The National Labor Relations Board (“NLRB”) has recently decided two major issues by returning to standards that it held prior to the Obama Administration. Based on the NLRB’s most recent decisions, employers have some clarity regarding confidentiality requirements in workplace investigations and employees use of company email systems for nonbusiness purposes.

Confidentiality in Workplace Investigations

The first decision, decided on December 16, 2019, in  Apogee Retail LLC d/b/a Unique Thrift Store, 368 NLRB No. 144 (2019) resolves conflicting positions held the Board and the Equal Employment Opportunity Commission regarding investigation confidentiality that has long caused confusion and angst for employers.

The Obama-era NLRB had decided in Banner Estrella, that employers were required to determine, on a case-by-case basis, whether imposing confidentiality during any particular workplace investigation improperly infringed upon employees’ statutory rights under the National Labor Relations Act (NLRA) to discuss terms and conditions of their employment. 

Without the ability to require confidentiality, however, employers found they were unable to ensure the integrity of the investigation or protect the reporting employee and other participants from retaliation. In addition, employers were faced with a serious problem because the NLRB’s guidance was incompatible with the EEOC’s recommendation that endorses blanket confidentiality rules requiring during workplace investigations. Therefore, employers were forced to decide whether to follow the guidance from the NLRB or the EEOC, and face potential legal consequences of non-compliance.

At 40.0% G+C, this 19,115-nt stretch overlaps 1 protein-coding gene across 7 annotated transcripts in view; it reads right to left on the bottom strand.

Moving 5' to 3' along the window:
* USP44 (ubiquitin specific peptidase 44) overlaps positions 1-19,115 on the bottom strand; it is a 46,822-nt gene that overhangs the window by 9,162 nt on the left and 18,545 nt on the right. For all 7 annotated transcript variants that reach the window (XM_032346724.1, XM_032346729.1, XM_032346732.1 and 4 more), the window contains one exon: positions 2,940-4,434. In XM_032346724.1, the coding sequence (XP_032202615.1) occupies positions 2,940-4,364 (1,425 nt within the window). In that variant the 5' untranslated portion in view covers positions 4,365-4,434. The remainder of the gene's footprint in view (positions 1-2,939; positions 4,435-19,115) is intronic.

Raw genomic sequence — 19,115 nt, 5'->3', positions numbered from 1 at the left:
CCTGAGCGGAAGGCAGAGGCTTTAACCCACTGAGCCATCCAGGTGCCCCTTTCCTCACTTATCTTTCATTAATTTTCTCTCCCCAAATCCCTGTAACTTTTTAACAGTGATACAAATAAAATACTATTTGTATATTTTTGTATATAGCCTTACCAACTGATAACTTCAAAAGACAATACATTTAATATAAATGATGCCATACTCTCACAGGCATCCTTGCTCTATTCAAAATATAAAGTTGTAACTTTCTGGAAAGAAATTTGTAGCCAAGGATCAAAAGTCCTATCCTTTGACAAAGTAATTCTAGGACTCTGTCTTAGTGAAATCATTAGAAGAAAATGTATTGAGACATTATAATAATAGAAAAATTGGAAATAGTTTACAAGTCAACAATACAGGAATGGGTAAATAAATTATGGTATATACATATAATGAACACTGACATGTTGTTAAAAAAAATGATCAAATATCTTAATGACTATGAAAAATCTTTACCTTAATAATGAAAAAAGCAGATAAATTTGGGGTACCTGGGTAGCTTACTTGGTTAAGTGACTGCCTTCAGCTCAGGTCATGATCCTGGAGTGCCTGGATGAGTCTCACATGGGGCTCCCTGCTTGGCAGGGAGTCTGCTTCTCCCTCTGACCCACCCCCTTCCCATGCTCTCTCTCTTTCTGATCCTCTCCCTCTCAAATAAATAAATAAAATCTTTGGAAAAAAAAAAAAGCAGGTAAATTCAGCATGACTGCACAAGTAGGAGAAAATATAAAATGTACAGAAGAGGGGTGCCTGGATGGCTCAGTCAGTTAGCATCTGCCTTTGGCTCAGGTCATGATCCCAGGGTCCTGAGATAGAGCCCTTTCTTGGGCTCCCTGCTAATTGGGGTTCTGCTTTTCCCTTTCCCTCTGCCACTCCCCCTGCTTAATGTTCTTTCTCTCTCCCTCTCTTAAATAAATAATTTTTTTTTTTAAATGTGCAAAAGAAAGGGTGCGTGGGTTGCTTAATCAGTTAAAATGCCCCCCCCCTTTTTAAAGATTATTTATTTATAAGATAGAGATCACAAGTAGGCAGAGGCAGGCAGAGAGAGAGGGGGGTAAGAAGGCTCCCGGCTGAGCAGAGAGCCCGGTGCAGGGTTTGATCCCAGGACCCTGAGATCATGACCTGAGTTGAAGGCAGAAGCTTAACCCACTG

The good news is that in the Apogee Retaildecision, a majority of the NLRB found the previous Board had improperly strayed from its duty to balance employers’ business justifications with the adverse effect of employee rights. The NLRB found employer rules regarding confidentiality in investigations must be analyzed under a balancing test where workplace rules fall into one of three categories:

  • Category 1 – rules that the Board will designate as lawful to maintain because, when reasonably interpreted, they do not prohibit or interfere with the exercise of employee rights or the potential adverse impact on protected rights is outweighed by associated justifications;
  • Category 2 – rules that warrant specialized scrutiny in each case as to whether the rule would prohibit or interfere with NLRA rights and, if so, whether any adverse impact on NLRA-protected conduct is outweighed by legitimate justifications; and
  • Category 3 – rules that the Board will designate as unlawful to maintain because they would prohibit or limit NLRA-protected conduct, and the adverse impact on NLRA rights is not outweighed by the justifications associated with the rule.

Using that framework, the Board found that investigative confidentiality rules, which are limited to the duration of the investigation, fall into Category 1 and do not require engaging in a case-by-case balancing of employer and employee interests. The Board noted the employer justifications for the rules significantly outweigh the slight effect on employee rights to discuss their own or their fellow employees’ discipline. The Board found the rules do not broadly prohibit employees from discussing discipline or incidents that could result in discipline. Instead, they rather narrowly require that participating employees not discuss investigations of incidents or interviews conducted during the course of investigations.